This paper looks at factors that drive economic growth and show the correlation between economic growth and economic development and how important economic growth is for a developing country because when there is economic growth then the country has potential to develop. This paper continues to explain why there is economic growth in some countries and not in others with specifically focusing on the effects of having a blessed resource endowment. Having an abundance of resources should be a comparative advantage, however as seen in Latin America, South East Asia, and sub-Saharan Africa that this surprisingly does not lead to high levels of economic growth. This phenomenon is referred to as the Resource Curse and can be fully explained through assumptions derived from the macroeconomic Heckscher-Ohlin model as well as recent trends in emerging economies. Leading to the conclusion that developing countries abundant in resources are very susceptible to the Resource Curse through the increase inequality that ultimately stunts development. Literature suggests that one of the only solutions to overcoming the Resource Curse is the strengthening the effectiveness of the policies in place, which is a subsequent effect of having quality institutions.
Focusing on how to improve institutions there needs to be consideration of the fact that institutions have rent seeking behaviors because both local governments and foreign investors want to acquire a greater share of the production and the benefits. In attempt to find some solution of how countries can overcome the Resource Curse without having to totally reconstruct the political system the goal should be to be to focus on actions from the private sector. The private sector tends to magnify rent seeking behavior and to solidify any solution I performed interviews from industry leaders who have been working in economic development for the past decades. The purpose was to understand what companies are doing now to ensure sustainable development and how that has changed over the past decades.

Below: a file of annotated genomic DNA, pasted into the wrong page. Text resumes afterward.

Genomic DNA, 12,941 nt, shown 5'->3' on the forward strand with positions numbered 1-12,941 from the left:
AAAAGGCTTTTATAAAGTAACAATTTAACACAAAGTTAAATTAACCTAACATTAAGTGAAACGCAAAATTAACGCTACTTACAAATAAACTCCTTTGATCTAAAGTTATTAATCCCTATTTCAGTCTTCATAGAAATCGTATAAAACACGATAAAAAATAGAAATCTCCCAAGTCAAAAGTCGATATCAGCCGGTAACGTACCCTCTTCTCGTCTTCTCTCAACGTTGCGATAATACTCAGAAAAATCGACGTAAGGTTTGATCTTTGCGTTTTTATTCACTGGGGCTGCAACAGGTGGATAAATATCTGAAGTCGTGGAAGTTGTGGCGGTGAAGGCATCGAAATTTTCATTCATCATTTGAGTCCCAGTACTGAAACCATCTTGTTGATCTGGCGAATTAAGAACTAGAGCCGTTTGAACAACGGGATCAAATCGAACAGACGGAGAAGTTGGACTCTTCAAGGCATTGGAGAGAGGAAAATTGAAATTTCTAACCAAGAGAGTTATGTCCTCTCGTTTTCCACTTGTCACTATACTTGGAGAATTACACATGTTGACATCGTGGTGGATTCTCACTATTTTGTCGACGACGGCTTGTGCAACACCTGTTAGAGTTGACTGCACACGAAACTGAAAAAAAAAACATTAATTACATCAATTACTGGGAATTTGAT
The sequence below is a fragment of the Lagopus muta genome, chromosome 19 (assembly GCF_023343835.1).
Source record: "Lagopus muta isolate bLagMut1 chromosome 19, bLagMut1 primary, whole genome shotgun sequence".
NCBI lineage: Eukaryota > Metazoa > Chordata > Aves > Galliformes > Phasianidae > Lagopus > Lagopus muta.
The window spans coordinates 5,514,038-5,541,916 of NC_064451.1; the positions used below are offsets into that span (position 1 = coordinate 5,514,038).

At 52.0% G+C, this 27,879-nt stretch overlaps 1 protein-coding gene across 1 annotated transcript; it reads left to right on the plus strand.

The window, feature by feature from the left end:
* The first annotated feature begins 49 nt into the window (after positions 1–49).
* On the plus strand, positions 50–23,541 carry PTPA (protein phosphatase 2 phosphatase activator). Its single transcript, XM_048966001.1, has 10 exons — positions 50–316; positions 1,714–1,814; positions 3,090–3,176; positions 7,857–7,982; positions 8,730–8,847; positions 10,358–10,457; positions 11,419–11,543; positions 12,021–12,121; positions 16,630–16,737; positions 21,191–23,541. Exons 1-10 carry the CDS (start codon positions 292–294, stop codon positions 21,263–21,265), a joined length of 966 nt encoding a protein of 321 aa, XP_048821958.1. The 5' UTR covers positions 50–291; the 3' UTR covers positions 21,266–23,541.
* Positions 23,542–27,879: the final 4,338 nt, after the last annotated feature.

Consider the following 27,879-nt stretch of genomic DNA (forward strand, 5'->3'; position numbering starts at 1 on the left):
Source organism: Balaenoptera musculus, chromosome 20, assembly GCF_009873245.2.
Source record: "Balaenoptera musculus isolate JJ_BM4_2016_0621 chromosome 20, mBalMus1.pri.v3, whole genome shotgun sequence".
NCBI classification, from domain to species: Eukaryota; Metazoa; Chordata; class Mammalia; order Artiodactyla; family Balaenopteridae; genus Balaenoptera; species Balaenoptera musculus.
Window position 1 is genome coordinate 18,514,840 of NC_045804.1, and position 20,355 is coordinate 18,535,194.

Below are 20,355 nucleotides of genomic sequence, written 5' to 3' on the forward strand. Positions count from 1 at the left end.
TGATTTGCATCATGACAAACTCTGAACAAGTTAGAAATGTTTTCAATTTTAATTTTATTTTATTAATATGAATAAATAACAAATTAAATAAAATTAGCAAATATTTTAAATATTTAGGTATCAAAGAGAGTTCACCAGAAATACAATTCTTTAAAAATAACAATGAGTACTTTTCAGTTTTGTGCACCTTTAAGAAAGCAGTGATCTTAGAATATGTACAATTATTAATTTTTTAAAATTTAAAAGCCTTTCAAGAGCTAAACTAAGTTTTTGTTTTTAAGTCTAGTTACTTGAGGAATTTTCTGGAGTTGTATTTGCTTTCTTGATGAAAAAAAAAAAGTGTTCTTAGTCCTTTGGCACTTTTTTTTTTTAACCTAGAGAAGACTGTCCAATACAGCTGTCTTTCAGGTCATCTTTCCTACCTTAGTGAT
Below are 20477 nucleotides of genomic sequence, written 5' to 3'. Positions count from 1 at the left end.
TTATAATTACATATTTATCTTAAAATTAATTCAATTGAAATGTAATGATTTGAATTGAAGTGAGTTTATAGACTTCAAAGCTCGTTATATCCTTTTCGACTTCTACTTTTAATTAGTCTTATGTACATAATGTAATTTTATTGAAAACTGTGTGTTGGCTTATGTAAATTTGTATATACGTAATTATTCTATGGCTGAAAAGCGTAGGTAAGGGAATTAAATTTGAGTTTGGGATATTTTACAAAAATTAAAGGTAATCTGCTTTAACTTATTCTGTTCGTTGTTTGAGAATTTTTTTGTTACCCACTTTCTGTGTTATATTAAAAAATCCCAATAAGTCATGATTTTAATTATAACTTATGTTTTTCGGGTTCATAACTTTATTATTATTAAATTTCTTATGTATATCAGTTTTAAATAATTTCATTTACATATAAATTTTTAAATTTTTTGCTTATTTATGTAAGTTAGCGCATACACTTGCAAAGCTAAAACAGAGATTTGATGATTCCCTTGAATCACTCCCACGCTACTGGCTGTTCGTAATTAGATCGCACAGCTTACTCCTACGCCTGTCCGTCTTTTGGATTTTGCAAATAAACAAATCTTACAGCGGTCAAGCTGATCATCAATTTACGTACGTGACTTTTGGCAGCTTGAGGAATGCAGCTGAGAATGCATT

In the end, the private industry is focusing on regulations that standardize polices for companies pursuing foreign direct investment requiring them to also focus on local economic growth and development. This requires foreign investors to understand the local culture, environment, and institutions leading to overall better choices for long term profitably, thus fulfilling their rent seeking tendencies. One of the biggest proven solutions is the Social License to Operate which is essentially an agreement created by the private investor that requires the local community to be informed and holds the investor accountable. In the end, if the private sector can positively impact a community whilst maintaining their own agenda then a country can overcome the Resource Curse.